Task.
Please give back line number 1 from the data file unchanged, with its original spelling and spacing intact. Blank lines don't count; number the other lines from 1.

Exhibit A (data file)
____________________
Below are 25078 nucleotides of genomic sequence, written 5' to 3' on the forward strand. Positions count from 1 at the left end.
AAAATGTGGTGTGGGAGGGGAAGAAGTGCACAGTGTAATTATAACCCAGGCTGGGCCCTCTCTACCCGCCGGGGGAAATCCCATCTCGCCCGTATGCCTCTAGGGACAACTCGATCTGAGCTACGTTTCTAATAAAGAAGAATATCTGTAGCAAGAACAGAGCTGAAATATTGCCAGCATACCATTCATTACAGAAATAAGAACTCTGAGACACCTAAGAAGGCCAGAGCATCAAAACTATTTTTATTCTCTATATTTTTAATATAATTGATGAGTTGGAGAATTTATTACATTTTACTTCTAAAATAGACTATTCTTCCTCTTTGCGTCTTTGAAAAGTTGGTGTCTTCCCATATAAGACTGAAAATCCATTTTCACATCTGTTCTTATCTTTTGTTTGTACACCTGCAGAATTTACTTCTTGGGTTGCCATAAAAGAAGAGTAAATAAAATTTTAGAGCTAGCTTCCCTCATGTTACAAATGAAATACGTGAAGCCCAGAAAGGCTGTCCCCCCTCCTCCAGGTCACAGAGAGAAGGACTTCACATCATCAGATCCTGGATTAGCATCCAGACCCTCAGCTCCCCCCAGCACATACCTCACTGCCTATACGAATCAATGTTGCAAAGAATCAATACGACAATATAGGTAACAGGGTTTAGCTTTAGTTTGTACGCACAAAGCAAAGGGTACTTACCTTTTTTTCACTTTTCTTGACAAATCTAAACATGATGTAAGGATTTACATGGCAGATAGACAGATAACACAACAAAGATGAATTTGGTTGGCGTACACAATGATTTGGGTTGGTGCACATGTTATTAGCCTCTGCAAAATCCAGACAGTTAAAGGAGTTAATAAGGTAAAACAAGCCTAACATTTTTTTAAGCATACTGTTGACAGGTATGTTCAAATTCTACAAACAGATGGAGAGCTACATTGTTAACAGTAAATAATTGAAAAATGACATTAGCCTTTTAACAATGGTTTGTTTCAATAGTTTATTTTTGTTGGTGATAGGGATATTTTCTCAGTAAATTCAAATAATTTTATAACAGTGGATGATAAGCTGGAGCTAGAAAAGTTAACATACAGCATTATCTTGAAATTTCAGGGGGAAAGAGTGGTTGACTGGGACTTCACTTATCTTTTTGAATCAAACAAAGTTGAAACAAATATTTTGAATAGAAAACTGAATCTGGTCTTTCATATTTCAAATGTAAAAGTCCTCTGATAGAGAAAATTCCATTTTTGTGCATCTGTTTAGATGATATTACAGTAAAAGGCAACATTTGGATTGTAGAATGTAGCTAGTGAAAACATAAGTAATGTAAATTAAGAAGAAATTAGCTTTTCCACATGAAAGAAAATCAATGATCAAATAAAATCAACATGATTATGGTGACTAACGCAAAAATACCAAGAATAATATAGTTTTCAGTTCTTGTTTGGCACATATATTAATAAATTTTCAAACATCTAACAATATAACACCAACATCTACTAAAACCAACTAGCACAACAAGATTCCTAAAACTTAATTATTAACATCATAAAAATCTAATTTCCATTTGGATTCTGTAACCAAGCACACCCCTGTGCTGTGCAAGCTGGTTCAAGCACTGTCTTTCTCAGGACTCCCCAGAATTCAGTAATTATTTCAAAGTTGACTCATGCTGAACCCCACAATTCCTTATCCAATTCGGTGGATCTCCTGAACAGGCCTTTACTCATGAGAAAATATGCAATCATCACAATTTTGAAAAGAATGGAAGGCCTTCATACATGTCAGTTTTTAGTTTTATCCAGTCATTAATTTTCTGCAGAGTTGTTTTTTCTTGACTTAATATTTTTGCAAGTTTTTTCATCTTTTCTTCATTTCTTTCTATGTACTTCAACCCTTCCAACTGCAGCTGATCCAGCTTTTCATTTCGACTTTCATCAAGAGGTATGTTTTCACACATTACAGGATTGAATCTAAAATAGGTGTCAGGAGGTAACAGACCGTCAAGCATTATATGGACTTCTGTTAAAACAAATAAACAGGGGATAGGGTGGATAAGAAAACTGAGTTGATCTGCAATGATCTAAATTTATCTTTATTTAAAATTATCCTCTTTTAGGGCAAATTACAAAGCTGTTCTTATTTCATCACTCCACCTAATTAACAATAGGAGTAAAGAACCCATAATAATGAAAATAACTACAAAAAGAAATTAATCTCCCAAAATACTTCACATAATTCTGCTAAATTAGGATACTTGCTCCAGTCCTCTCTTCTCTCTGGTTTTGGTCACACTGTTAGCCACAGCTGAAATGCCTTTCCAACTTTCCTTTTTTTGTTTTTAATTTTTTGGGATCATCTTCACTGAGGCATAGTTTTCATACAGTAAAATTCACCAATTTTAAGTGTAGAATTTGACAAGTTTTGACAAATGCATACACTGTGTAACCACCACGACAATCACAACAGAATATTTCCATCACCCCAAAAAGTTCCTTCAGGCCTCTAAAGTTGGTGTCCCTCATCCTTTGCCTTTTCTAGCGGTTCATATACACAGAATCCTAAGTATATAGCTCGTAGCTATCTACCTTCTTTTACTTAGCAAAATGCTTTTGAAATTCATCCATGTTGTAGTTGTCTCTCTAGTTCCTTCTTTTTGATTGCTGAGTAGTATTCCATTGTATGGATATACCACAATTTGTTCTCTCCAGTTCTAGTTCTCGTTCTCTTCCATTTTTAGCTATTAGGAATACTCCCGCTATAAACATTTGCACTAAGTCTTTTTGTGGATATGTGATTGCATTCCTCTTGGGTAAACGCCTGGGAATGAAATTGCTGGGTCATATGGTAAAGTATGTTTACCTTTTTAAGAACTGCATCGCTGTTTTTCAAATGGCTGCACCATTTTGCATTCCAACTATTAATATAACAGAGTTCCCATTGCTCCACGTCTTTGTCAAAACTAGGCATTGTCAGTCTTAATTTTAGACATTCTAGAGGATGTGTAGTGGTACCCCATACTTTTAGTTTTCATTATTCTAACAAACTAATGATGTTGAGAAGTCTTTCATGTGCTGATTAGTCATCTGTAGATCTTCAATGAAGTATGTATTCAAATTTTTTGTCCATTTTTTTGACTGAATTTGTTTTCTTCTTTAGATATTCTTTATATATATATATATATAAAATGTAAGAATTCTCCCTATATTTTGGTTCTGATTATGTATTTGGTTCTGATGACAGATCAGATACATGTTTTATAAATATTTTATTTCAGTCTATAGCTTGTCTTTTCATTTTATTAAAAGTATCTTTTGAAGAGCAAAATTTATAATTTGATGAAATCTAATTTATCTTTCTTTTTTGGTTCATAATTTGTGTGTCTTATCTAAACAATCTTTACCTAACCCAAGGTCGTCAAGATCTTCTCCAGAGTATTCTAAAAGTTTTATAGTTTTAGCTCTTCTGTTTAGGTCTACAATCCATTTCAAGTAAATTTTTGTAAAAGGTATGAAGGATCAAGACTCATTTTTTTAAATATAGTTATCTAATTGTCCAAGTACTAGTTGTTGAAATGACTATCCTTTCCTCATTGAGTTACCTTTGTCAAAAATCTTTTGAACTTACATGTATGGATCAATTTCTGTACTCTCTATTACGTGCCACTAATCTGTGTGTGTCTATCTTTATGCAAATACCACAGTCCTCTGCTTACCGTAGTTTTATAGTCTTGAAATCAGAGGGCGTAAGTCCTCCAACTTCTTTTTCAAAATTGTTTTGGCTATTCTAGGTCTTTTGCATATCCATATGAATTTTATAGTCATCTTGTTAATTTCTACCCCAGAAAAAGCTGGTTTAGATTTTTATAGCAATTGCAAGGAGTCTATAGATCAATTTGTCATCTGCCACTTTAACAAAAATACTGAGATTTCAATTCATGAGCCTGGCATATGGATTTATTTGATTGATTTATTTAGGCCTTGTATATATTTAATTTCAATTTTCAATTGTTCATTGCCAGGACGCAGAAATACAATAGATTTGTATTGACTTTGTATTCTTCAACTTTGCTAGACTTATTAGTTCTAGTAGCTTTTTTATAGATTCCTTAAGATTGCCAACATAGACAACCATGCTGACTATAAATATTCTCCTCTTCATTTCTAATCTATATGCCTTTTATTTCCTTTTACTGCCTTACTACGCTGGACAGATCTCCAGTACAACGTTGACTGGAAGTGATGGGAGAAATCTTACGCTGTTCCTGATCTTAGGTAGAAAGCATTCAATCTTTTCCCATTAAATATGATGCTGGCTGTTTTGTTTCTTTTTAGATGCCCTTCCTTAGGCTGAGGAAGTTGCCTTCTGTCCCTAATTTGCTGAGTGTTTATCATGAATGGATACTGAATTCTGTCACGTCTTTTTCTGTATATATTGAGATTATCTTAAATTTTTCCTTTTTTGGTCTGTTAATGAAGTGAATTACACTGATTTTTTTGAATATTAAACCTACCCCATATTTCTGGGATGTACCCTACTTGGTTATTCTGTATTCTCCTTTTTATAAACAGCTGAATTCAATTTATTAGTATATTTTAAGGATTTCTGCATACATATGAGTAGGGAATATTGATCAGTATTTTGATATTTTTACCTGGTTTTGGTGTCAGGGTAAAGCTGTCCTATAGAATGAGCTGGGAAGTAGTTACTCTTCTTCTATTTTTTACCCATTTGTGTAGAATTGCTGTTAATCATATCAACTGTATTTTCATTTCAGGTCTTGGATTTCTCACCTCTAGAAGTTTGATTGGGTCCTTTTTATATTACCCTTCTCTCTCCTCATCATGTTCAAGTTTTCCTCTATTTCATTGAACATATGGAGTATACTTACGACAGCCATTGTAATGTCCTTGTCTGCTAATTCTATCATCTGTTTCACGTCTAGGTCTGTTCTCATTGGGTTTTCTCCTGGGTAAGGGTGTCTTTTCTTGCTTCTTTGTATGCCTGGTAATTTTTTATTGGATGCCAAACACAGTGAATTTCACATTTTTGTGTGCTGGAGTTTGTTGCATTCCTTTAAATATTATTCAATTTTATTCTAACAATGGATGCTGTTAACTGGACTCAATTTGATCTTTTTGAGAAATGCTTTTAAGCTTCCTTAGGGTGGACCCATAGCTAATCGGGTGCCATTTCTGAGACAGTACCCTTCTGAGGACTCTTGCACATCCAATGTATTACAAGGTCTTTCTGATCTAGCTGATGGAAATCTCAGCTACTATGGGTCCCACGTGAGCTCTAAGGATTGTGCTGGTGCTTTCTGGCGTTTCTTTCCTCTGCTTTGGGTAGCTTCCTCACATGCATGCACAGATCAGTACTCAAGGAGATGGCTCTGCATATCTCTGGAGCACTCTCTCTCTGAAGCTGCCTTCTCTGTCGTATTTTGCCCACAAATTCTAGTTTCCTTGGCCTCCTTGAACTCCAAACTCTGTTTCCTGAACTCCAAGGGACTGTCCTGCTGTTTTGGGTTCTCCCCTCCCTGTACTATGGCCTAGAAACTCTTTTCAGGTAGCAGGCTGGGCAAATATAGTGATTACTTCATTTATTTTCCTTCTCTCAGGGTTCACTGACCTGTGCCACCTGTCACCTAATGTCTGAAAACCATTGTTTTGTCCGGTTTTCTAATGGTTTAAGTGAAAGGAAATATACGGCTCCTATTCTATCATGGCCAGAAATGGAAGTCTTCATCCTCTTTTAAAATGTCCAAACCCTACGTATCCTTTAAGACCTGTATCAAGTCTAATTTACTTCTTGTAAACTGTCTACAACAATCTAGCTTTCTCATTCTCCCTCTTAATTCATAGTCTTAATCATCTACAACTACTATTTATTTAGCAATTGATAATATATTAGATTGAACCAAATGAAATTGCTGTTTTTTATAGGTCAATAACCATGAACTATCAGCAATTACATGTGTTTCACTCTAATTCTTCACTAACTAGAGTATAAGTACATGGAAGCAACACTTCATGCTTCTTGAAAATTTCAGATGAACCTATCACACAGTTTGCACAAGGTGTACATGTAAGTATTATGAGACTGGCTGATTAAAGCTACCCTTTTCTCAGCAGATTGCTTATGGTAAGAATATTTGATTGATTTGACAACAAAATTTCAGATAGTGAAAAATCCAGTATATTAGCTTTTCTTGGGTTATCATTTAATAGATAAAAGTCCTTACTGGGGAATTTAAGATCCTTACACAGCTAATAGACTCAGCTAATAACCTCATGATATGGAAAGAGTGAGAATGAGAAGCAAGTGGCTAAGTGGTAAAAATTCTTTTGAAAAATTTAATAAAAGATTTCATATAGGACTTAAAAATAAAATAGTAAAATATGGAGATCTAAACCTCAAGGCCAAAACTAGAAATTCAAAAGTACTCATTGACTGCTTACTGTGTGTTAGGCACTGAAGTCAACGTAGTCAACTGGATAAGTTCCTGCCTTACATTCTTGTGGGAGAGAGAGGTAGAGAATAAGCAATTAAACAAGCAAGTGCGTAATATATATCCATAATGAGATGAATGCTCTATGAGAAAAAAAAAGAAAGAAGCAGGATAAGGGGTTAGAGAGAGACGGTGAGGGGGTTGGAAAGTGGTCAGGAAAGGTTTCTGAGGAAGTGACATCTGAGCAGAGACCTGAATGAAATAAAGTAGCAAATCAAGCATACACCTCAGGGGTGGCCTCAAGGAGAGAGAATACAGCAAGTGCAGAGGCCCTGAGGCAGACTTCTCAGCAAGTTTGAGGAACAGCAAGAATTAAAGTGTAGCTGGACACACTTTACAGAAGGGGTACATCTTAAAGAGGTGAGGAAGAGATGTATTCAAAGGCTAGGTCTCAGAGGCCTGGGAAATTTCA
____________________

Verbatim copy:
Below are 25078 nucleotides of genomic sequence, written 5' to 3' on the forward strand. Positions count from 1 at the left end.